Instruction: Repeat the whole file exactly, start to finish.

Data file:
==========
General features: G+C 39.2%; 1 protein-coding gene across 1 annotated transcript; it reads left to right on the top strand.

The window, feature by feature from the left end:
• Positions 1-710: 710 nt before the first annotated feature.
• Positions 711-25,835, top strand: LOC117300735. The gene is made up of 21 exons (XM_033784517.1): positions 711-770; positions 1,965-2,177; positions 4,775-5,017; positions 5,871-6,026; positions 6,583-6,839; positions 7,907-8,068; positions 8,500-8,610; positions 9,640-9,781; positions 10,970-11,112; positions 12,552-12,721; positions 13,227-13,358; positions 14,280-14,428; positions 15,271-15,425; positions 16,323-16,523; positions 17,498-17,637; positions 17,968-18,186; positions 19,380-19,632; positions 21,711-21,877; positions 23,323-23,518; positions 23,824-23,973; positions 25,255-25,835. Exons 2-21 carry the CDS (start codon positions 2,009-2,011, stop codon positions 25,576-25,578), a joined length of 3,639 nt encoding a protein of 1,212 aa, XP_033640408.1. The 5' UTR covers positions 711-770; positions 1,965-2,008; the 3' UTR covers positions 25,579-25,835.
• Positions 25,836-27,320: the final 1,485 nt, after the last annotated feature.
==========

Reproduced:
General features: G+C 39.2%; 1 protein-coding gene across 1 annotated transcript; it reads left to right on the top strand.

The window, feature by feature from the left end:
• Positions 1-710: 710 nt before the first annotated feature.
• Positions 711-25,835, top strand: LOC117300735. The gene is made up of 21 exons (XM_033784517.1): positions 711-770; positions 1,965-2,177; positions 4,775-5,017; positions 5,871-6,026; positions 6,583-6,839; positions 7,907-8,068; positions 8,500-8,610; positions 9,640-9,781; positions 10,970-11,112; positions 12,552-12,721; positions 13,227-13,358; positions 14,280-14,428; positions 15,271-15,425; positions 16,323-16,523; positions 17,498-17,637; positions 17,968-18,186; positions 19,380-19,632; positions 21,711-21,877; positions 23,323-23,518; positions 23,824-23,973; positions 25,255-25,835. Exons 2-21 carry the CDS (start codon positions 2,009-2,011, stop codon positions 25,576-25,578), a joined length of 3,639 nt encoding a protein of 1,212 aa, XP_033640408.1. The 5' UTR covers positions 711-770; positions 1,965-2,008; the 3' UTR covers positions 25,579-25,835.
• Positions 25,836-27,320: the final 1,485 nt, after the last annotated feature.